I had thought this was a well-settled practice: we don’t fertilize house plants in winter months (whatever those months are for you).
But this year, I have begun to see all sorts of social media posts, accompanied by photos, of plants with new leaves and the advice to keep fertilizing through winter.
What’s going on?
To be honest, I think that people are seeing leaves and believing that plants need fertilizer in winter. Do they?
They surely do not in my house. This is not to say that none of my plants ever make new leaves in winter. Some occasionally do. The ones most likely to put on new growth in the winter are my ancient ficus elastica ( but neither of my two newer ones grow–perhaps because they are variegated); a saxifrage; a couple of rex begonias, an osmanthus–very few plants.
The photo above–the bird of paradise with what looks like a new leaf about to unfurl–that leaf has looked like that since I acquired the plant in December. I even did the unthinkable and potted it in my own container (because the nursery pot was just unacceptable and nearly broken–it really couldn’t live in that pot until about now, which is what I normally would have let it do) and that leaf stayed tightly closed. No growth for me in December, January, February or even early March. This is why we call it the frozen north–and don’t waste fertilizer.
In fact, I can more easily number the plants that lose more leaves than not: croton, calatheas, anglaeonemas, citrus, abutilon, even my pothos will lose leaves and not gain any until a month or two from now.
So for me to actually fertilize any of this would be absurd. I know my plants.
But for those who do see growth, more power to them. They must live in a warmer home than mine (not hard to do) and perhaps have different latitude.
I can’t pass judgment on them for fertilizing–but I do think they ought not presume that everyone has plants growing in the winter and should be doing the same thing.
There are a few factors to consider. Most houseplants are tropical plants that really do not know what to do through winter. Even if the home constantly stays warm and illuminated, they know that days are shorter. Some houseplants are more responsive to photoperiod than others are, so will grow slower. Some take that time to expand their root systems instead. Others may be pleased to grow as long as they are warm. Because I fertilize only palms and blooming houseplants, such as orchids and African violets, I do not give much thought to fertilizing other houseplants. Palms in my home get fertilize only once or twice annually, and actually get their fertilizer early in winter to compensate for the cooler temperatures in my home. (I do not heat my home much.) The micronutrients that they crave are less soluble while the medium is cool. Orchids get their fertilizer shortly afterward as they begin to expand their bloom. However, in the garden, tropical plants get no fertilizer after the middle of summer because I want them to be more resilient to chill or even mild frost. Fertilizer stimulates new growth for plants that are not accustomed to seasons, and such new growth is sensitive to chill. Even if it does not get damaged by frost, it get pale and stunted. I have wondered if the justification for not fertilizing houseplants through winter is related to the justification for not fertilizing tropical or subtropical plants in the garden.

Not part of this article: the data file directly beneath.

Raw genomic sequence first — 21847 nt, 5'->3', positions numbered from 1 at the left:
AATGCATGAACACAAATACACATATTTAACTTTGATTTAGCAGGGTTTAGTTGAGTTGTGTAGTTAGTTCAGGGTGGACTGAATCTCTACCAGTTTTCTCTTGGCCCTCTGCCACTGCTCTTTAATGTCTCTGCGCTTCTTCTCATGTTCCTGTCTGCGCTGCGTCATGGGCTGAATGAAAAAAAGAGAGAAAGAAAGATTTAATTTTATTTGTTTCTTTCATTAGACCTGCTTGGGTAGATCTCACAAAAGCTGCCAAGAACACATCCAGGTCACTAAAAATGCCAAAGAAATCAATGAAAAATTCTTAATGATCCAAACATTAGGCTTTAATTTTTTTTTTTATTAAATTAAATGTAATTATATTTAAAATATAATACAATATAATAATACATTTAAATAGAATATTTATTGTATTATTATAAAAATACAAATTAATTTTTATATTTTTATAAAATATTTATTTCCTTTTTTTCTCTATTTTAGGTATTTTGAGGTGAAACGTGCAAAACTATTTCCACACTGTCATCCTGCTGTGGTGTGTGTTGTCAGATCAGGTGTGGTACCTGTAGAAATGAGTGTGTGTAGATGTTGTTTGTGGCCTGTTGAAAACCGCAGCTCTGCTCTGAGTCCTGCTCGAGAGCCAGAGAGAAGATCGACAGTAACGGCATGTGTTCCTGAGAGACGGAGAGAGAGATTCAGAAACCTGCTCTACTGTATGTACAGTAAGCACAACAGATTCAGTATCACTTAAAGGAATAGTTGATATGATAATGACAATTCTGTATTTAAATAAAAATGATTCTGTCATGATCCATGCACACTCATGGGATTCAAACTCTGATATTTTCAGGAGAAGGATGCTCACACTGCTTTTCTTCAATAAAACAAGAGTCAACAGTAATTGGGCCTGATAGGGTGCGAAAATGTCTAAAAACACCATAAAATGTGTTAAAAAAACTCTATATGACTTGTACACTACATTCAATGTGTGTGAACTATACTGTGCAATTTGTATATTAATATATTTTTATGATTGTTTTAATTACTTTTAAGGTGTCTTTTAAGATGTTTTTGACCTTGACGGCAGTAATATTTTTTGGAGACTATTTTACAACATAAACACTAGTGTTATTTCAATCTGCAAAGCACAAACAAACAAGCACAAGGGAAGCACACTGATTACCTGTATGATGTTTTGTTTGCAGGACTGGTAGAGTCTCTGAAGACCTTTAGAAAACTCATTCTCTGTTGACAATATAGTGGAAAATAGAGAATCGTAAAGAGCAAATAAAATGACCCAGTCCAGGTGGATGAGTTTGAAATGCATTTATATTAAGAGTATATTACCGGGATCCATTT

You’re not kidding about most plants not knowing what to do in the winter–at least here in the frozen north!! Even now, as we are definitely getting some warmer sun, it’s as if they are slowly beginning to emerge from dormancy, for lack of a better word. The plants that you would be accustomed to seeing in the garden–like my olive tree–is starting to put out some new shoots–but things like my lemon tree are still shivering and dropping leaves. So the idea of fertilizing something like that just makes me laugh.
Anyway, it’s just a counter thought to those plant people all over instagram with their videos of leaves unfurling. Sheesh!